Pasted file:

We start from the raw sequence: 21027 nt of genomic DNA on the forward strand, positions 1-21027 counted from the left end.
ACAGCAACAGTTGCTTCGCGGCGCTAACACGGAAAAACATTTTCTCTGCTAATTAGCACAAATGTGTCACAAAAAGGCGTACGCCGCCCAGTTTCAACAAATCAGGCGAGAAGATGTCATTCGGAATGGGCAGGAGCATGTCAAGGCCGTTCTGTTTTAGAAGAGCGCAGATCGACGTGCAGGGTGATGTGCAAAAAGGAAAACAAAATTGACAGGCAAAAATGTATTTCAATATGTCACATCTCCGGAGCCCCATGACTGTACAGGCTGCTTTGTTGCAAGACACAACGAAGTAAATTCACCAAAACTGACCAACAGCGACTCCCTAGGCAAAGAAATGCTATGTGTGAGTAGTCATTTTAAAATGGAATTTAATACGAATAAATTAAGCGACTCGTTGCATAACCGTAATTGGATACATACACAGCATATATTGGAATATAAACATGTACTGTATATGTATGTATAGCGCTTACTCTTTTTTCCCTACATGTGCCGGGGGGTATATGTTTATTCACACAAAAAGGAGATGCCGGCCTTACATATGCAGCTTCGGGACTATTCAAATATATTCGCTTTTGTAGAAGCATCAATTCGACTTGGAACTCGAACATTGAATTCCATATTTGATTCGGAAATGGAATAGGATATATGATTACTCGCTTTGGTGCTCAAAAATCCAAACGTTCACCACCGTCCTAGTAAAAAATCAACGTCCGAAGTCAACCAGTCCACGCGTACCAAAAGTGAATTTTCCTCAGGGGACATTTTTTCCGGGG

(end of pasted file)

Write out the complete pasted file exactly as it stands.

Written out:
We start from the raw sequence: 21027 nt of genomic DNA on the forward strand, positions 1-21027 counted from the left end.
ACAGCAACAGTTGCTTCGCGGCGCTAACACGGAAAAACATTTTCTCTGCTAATTAGCACAAATGTGTCACAAAAAGGCGTACGCCGCCCAGTTTCAACAAATCAGGCGAGAAGATGTCATTCGGAATGGGCAGGAGCATGTCAAGGCCGTTCTGTTTTAGAAGAGCGCAGATCGACGTGCAGGGTGATGTGCAAAAAGGAAAACAAAATTGACAGGCAAAAATGTATTTCAATATGTCACATCTCCGGAGCCCCATGACTGTACAGGCTGCTTTGTTGCAAGACACAACGAAGTAAATTCACCAAAACTGACCAACAGCGACTCCCTAGGCAAAGAAATGCTATGTGTGAGTAGTCATTTTAAAATGGAATTTAATACGAATAAATTAAGCGACTCGTTGCATAACCGTAATTGGATACATACACAGCATATATTGGAATATAAACATGTACTGTATATGTATGTATAGCGCTTACTCTTTTTTCCCTACATGTGCCGGGGGGTATATGTTTATTCACACAAAAAGGAGATGCCGGCCTTACATATGCAGCTTCGGGACTATTCAAATATATTCGCTTTTGTAGAAGCATCAATTCGACTTGGAACTCGAACATTGAATTCCATATTTGATTCGGAAATGGAATAGGATATATGATTACTCGCTTTGGTGCTCAAAAATCCAAACGTTCACCACCGTCCTAGTAAAAAATCAACGTCCGAAGTCAACCAGTCCACGCGTACCAAAAGTGAATTTTCCTCAGGGGACATTTTTTCCGGGG